Members of the House Freedom Caucus said the apparent threat backfired, solidifying their opposition to the legislation.
People want representatives in Congress who will stand strong, no matter the opposition.
Rep. Mo Brooks, R-Ala.
“People want representatives in Congress who will stand strong, no matter the opposition,” said Rep. Mo Brooks, R-Ala.
Other members said voters in their congressional districts may like Trump, but don’t expect lawmakers to vote for legislation they can’t support.
“He’s well liked in my district, this plan is not well liked,” Rep. Warren Davidson, R-Ohio, told CNN. “I think people can differentiate between the two.”
Some members said the give and take is to be expected.
“In the end, we promised to repeal Obamacare, we’re united on that,” said Rep. Mike Simpson, R-Idaho. “There is not a bill that we would all be united on to replace that. (House Speaker Paul Ryan) is trying to find that sweet spot and it’s kind of tough.”
He said Trump was “doing a good job of bringing people around,” but noted that if the legislation gets changed to attract conservatives, it risks losing more moderate members.
“That’s the challenge of leadership,” he said.
Simpson said he was considering a vote against the legislation, for unrelated issues, but concluded “I don’t like holding hostages.”
If the opposition was vexing to party leaders, most held their tongues. Rep. Pete Sessions, R-Texas, who presided over an hours-long Rules Committee, archly told reporters that the Freedom Caucus had been “awesome.”
“They have been consistent in their language, in their behavior, in their request, in their discussions,” he said.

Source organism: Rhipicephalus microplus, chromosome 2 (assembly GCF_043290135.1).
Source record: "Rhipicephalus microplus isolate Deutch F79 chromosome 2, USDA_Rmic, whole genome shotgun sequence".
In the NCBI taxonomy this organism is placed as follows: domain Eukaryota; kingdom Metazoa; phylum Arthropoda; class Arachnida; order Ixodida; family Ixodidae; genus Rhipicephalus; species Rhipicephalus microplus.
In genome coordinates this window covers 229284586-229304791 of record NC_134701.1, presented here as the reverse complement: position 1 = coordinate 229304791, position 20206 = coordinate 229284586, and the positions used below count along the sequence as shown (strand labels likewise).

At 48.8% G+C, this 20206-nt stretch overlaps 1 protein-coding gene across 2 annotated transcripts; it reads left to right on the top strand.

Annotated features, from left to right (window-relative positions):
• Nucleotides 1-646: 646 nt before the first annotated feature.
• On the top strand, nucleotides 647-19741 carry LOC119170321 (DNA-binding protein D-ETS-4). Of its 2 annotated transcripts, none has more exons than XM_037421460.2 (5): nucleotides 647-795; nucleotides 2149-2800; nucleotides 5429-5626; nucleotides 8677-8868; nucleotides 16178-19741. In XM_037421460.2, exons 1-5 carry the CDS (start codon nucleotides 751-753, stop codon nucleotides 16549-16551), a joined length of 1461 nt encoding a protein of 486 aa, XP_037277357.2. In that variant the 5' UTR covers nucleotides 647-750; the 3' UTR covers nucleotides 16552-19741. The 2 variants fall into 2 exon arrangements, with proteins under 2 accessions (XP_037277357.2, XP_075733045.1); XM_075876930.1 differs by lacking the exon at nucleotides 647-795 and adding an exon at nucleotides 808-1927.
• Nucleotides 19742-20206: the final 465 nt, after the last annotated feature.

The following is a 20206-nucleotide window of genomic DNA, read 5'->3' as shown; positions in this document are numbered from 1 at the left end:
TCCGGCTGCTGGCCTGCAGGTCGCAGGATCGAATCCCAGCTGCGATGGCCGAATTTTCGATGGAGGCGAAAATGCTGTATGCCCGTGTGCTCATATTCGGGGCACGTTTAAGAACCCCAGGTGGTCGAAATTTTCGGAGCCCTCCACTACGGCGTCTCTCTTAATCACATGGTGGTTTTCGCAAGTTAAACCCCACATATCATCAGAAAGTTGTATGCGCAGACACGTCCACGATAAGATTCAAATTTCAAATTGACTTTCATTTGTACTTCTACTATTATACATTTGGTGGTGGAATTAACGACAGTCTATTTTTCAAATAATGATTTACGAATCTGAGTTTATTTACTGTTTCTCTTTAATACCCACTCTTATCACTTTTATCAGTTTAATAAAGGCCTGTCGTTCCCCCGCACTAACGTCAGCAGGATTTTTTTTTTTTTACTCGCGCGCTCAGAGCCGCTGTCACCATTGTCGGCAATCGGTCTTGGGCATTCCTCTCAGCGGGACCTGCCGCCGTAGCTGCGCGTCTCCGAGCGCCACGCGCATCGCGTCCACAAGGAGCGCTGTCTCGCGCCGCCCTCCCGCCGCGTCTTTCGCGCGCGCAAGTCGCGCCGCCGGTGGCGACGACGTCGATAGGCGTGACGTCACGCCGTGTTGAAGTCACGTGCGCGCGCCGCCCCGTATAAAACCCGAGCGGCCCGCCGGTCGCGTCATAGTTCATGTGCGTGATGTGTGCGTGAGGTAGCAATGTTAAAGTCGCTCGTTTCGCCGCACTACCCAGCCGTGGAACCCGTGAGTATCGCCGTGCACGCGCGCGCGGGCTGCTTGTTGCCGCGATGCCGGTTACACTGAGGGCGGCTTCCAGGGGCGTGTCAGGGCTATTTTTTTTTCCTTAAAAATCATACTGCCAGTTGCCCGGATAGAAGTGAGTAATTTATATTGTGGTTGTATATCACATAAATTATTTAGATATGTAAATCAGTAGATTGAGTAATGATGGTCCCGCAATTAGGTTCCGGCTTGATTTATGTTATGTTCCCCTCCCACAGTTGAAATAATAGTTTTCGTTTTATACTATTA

With five vacant seats in the House and one Democrat out for bereavement leave, Republicans need 215 votes to pass the bill. The party holds 237 seats, so it can afford 22 “no” votes, assuming that every Democrat votes against the measure.
Supporters of the current system planned Thursday to mark the seventh anniversary of the day President Obama signed the health care bill into law by protesting Republican efforts to roll it back.
A group of activists planned to march by the Trump hotel on Pennsylvania Avenue and end the protest blocks away at the White House with acts of “civil disobedience.”
On the Senate floor, Senate Minority Leader Chuck Schumer chided Republicans for “desperately” trying to secure votes by “making sweetheart deals to sway recalcitrant members.”
And he and other Democrats charged that Republicans – who accused Democrats in 2010 of hastily muscling through the law – were rushing to jam through their legislation.
“Republicans are trying to do in two weeks what we spent one year on,” Schumer said. He noted that McConnell has said he’d like to pass the legislation by the end of next week.
“When you’re talking about a drastic reformation of our health care system, one sixth of our economy, that’s breathtakingly irresponsible and rankly hypocritical,” Schumer said.
He dismissed Republican hopes for a “third prong” of health care legislation that could iron out problems, saying Democrats will not help the party.
“This bill – TrumpCare – is your one shot,” he said.
Alex Daugherty, Anna Douglas, Katherine Glueck, Josh Magness and Franco Ordonez contributed to this report.